Drummer, producer, songwriter, and performer Norman Connors scored a slew of hits on the R&B charts and was almost omnipresent on worldwide disco and dance club floors from the middle of the 1970s into the early â€˜80s. He also founded a couple of recording and performing groups, including Aquarian Dream. Connors hit chart gold first in 1975 with the track â€œValentine Love,â€ a duet between Jean Carn and Michael Henderson from his fifth album. His previous four LPs marked a dizzying but inevitable journey from his seemingly trademark brand of spiritual soul jazz and early fusion to the dancefloor.
While all four are monsters, itâ€™s his first two records that are regarded by many jazz and funk fans as stone classics. Dance of Magic and Dark of Light were both issued in 1973 on Buddahâ€™s Cobblestone imprint and did respectably well, but came to bear legendary status as the years passed due to their remarkable weave of improvisation, funk, soul, and electric jazz. Connors' stellar cast of players included Airto, Stanley Clarke, Dee Dee Bridgewater, Gary Bartz, Carlos Garnett, Eddie Henderson, Billy Hart, and Cecil McBee. These are wildly sophisticated and ambitious recordings, yet they are surprisingly accessible. They were resurrected on wax as replica reissues at the beginning of the present decade and can be obtained quite inexpensively. On CD, however, itâ€™s a very different story. In 1995, both albums appeared in remastered form on a single disc as part of a reissue campaign from Sequel (you can check the original AMG review here). They were also briefly available around the same time from P-Vine in Japan. The CD has been out of print since 1996 and fetches outrageous prices at auction. If ever there were a case for a CD package, itâ€™s this one.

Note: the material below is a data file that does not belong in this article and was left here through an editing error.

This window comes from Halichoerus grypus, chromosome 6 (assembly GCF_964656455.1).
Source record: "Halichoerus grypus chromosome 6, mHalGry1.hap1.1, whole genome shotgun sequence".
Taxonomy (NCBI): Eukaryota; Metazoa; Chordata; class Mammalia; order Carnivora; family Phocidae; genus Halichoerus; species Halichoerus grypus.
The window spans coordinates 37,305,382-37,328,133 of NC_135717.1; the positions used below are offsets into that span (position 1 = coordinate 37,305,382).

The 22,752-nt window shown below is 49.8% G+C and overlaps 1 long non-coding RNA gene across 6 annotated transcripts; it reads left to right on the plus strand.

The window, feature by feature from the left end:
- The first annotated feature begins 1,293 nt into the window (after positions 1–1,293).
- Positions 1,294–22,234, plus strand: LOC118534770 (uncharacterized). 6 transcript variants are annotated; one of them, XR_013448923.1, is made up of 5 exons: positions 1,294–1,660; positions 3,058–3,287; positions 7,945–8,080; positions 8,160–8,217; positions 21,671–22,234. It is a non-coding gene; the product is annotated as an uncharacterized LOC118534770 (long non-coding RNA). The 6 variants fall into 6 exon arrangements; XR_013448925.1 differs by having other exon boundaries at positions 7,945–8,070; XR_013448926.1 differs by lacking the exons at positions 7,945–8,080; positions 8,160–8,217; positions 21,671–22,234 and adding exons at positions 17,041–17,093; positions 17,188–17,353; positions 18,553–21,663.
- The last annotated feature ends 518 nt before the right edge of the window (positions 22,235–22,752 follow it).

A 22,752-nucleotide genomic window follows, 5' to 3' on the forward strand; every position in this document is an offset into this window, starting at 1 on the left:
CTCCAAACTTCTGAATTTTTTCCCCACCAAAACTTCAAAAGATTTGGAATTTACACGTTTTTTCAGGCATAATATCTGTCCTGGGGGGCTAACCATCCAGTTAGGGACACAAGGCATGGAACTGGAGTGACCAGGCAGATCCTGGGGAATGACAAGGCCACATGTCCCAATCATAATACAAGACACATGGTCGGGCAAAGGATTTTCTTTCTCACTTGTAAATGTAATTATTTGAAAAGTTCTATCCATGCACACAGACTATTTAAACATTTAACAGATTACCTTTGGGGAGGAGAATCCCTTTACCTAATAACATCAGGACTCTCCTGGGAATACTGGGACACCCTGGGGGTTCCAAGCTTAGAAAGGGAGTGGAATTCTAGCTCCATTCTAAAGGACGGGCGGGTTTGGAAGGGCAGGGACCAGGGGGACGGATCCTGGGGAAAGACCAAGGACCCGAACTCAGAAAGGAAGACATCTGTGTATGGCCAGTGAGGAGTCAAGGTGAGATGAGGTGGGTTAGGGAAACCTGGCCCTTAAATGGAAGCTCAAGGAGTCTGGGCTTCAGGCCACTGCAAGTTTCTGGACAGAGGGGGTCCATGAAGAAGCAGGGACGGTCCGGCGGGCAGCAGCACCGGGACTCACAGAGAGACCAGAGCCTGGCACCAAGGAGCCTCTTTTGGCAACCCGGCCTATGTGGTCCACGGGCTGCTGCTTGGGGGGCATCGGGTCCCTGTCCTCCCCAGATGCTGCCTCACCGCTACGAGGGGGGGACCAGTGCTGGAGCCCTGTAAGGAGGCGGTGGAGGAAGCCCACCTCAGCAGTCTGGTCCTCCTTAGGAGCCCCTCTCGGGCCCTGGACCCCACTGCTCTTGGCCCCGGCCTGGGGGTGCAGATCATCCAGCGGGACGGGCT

Here are samples from both albums contained in the Sequel package.
Dance of Magic
Give the Drummer Some
Dark of Light